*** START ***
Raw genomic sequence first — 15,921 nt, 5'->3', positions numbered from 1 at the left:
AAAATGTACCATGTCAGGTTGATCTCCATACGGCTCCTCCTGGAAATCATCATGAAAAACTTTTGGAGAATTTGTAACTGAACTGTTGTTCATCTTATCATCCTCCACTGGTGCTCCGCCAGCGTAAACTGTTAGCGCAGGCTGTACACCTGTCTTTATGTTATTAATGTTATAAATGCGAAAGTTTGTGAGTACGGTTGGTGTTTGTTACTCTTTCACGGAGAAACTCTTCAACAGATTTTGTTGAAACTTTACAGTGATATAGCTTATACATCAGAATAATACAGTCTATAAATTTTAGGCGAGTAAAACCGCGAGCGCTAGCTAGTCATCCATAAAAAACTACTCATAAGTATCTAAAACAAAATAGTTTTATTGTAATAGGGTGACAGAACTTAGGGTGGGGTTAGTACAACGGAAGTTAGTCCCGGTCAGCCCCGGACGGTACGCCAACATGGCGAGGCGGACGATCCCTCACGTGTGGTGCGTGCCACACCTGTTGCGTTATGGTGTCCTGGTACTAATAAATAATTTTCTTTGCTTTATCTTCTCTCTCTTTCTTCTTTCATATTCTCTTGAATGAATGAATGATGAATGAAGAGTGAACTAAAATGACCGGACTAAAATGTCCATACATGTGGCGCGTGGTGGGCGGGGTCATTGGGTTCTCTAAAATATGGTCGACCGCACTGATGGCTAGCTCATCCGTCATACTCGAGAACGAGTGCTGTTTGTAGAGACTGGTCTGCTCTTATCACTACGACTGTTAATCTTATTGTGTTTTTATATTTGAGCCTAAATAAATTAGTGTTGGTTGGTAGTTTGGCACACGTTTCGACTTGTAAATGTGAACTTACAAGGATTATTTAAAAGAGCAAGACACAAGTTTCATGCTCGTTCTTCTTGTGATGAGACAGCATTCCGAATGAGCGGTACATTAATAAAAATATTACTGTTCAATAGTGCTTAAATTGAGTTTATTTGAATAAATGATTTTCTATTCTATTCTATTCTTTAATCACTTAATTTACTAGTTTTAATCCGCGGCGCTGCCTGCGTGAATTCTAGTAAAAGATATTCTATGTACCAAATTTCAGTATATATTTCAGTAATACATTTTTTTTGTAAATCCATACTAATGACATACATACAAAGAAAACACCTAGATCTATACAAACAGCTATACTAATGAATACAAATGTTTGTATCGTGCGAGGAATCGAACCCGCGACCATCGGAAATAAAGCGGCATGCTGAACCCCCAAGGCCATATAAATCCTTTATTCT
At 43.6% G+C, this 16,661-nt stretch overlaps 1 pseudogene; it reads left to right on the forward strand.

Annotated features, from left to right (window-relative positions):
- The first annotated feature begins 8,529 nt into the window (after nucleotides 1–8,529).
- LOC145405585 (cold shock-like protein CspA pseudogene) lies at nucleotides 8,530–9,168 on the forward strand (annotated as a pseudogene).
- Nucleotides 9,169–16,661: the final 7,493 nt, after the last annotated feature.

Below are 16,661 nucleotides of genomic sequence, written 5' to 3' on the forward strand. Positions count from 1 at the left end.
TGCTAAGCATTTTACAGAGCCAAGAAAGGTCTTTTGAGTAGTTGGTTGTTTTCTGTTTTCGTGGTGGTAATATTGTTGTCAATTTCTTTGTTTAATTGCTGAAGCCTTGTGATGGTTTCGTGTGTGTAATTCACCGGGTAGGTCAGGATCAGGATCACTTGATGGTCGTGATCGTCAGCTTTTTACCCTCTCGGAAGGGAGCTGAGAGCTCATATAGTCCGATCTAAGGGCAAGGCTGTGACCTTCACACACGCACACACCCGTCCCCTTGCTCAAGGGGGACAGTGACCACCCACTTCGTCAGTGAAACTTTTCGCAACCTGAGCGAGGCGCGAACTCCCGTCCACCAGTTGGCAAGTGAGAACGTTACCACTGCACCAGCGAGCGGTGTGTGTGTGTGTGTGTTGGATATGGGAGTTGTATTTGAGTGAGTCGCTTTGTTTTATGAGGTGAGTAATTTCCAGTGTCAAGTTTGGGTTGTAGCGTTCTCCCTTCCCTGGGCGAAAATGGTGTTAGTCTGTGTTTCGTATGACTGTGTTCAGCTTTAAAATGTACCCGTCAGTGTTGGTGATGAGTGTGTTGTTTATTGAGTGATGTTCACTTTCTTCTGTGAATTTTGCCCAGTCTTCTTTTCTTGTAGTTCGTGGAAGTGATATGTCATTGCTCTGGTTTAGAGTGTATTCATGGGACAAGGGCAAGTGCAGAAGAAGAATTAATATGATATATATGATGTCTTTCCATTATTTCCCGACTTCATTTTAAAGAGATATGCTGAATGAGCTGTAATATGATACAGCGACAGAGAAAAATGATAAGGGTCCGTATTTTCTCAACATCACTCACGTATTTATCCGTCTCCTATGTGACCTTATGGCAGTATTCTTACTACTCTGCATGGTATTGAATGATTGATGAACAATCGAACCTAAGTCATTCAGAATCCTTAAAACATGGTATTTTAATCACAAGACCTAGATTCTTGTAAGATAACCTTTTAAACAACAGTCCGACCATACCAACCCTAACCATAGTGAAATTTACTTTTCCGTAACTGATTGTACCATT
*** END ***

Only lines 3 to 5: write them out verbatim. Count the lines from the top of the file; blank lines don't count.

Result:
At 43.6% G+C, this 16,661-nt stretch overlaps 1 pseudogene; it reads left to right on the forward strand.

Annotated features, from left to right (window-relative positions):
- The first annotated feature begins 8,529 nt into the window (after nucleotides 1–8,529).